WEST PALM BEACH, Fla.—By most standards, John Edwards has been a solid running mate for John Kerry. He throttled Dick Cheney in the vice presidential debate (less sympathetic observers thought he at least held his own), he draws big and enthusiastic crowds, he gave a decent if not spectacular acceptance speech at the Democratic Convention, he’s always on message, and he’s committed no memorable gaffes or otherwise violated the Hippocratic oath of vice presidential nominees. He wasn’t selected to win his home state of North Carolina, so it isn’t fair for Democrats to be disappointed when the Tar Heel State stays in the Bush column, as it almost certainly will, a week from tonight. But Edwards partisans did expect him to help the Democratic ticket to appeal more to rural voters, and there’s no evidence that he’s managed to pull off that admittedly difficult feat. If Kerry loses a close election next week, the first second-guessing question has to be, Was John Edwards the right choice?
According to a poll released on Saturday by the Center for Rural Strategies, Kerry trails President Bush by 12 points, 53 to 41 (with a 4.4 percent margin of error), among rural voters in 17 battleground states. Four years ago, Al Gore lost those voters to Bush by a nearly identical margin, 11 points. No reasonable person expected Edwards to help Kerry actually win among rural voters, but it was hoped that he would help the ticket outperform Gore’s number and reduce the margin to single digits. When Edwards was criticized for “disappearing” after the convention, the Kerry campaign explained that he had been dispatched to rural areas that were being ignored by the national media, and they assured everyone that he was wowing local media. Local voters seem to be another matter.
During a Tuesday conference call that was set up to discuss how good the Kerry campaign feels about its chances to win the election, the one disappointment expressed by Joe Lockhart and Stan Greenberg was Kerry’s performance in rural areas. “I think we recognize that rural voters have not come to us in the way that we had hoped for in this election,” Lockhart said. Greenberg said the fact that rural voters were “stuck” was a big factor in why Iowa and New Mexico, states that were won by Gore, remain tossups.
A less exciting but more traditional vice-presidential pick might have served Kerry better by putting one of those states safely in his column. New Mexico Gov. Bill Richardson or Iowa Gov. Tom Vilsack could have guaranteed their states’ electoral votes for the Democrats. Perhaps even Arkansas’ Wes Clark or one of Florida’s two senators, Bob Graham and Bill Nelson, could have put their states away for Kerry.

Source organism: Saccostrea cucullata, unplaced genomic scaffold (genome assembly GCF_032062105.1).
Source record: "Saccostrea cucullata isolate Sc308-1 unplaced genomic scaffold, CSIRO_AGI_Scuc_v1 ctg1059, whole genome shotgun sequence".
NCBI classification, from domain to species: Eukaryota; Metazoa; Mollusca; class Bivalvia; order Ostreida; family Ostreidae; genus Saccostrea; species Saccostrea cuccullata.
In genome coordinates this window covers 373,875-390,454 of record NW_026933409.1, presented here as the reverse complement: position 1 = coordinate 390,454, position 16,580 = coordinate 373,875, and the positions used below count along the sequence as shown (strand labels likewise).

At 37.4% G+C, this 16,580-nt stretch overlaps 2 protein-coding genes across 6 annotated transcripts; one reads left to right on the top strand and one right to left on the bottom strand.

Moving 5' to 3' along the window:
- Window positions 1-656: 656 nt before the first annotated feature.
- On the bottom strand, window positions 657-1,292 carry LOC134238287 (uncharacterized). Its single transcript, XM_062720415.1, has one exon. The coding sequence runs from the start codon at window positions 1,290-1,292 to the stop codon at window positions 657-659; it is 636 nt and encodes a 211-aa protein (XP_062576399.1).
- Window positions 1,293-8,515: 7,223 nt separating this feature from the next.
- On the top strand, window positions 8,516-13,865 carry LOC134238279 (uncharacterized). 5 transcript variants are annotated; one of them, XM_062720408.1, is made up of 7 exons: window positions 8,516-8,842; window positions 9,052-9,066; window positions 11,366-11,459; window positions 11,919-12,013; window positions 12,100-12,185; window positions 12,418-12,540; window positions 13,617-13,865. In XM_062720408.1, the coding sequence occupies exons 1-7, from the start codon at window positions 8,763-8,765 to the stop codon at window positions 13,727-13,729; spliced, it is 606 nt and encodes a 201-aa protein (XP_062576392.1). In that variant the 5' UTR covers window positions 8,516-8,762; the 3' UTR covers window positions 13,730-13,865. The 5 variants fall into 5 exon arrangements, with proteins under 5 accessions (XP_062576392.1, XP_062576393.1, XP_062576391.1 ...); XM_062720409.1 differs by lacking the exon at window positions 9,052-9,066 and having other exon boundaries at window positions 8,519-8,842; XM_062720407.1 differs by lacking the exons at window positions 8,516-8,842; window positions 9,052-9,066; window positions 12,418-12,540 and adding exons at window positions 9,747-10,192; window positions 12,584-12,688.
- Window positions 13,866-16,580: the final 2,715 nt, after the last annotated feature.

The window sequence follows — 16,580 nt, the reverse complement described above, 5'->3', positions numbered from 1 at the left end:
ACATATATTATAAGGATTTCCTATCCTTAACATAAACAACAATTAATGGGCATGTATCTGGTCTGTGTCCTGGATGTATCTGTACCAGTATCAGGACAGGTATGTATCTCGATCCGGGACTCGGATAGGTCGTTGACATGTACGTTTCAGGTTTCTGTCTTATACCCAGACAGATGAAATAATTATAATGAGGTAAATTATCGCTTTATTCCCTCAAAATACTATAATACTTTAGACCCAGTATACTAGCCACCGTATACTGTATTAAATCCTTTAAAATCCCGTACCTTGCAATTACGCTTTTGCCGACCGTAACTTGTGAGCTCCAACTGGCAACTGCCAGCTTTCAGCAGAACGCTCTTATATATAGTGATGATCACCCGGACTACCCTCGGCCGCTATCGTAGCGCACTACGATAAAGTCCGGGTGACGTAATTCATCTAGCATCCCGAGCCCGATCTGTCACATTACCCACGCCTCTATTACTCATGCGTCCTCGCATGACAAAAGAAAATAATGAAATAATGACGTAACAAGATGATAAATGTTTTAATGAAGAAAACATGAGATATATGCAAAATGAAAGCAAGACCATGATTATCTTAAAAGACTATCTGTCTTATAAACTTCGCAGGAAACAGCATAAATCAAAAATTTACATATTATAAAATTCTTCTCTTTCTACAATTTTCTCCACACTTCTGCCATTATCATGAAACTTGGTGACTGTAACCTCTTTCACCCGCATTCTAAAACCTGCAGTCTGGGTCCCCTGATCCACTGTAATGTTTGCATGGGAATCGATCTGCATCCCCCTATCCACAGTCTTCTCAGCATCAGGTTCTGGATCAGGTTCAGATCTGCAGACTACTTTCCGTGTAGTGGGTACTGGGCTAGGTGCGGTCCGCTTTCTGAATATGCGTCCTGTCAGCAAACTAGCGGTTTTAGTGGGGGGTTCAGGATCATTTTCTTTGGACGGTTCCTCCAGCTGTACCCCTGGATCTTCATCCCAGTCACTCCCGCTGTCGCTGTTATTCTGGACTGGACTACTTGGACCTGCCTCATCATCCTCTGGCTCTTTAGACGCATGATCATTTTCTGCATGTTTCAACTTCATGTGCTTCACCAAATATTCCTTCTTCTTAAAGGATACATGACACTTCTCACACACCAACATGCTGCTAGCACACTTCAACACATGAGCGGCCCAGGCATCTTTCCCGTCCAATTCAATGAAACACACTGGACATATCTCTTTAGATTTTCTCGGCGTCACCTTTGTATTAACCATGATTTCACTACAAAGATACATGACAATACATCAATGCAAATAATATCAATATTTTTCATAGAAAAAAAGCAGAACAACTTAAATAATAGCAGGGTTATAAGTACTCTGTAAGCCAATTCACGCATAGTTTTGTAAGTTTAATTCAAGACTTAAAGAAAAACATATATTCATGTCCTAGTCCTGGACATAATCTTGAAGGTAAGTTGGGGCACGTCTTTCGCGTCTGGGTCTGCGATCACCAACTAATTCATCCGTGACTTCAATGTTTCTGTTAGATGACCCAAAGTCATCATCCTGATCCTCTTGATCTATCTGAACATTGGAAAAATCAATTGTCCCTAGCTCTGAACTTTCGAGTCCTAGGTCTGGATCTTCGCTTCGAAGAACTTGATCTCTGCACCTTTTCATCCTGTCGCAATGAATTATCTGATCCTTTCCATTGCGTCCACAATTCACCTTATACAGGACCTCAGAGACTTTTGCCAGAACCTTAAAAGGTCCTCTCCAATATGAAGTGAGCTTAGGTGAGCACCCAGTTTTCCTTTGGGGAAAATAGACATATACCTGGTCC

None of those candidates would have generated the buzz that selecting Edwards did, and there are reasons to believe that each of them would have been truly bad choices. Maybe they all would have been crucified by Dick Cheney. But Vilsack, in particular, made Kerry’s shortlist, along with Edwards and Dick Gephardt. If you’re a Democrat looking at the electoral map, which would you rather have right now, a veep debate win or Iowa’s seven electoral votes?
How I Voted: I didn’t mean to abstain from Slate’s “Show Us Your Ballots” exercise, but I missed the deadline. Here’s my candidate: Kerry. I was ambivalent about the Iraq war before the invasion, and I ultimately decided that if you’re ambivalent about war you should be against it. The president and this administration apparently feel otherwise. They’ve put the burden of proof on peace rather than war. Their disdain for the global institutions that have projected American power overseas for 60 years has undermined not just our country’s hard-earned reputation and moral authority but our hard-earned might. Their disregard for the Geneva Conventions is shameful and a dangerous international precedent. On the domestic side, Kerry seems a little too eager to spend taxpayer dollars, but I take his pledges of—if not his instincts for—restraint as a reason for guarded optimism. More important, on that score, he can’t be any worse than Bush. Besides, this is a one-issue election for me. I don’t hate President Bush. I think he’s well-intentioned and a good man. He’s just not a good president.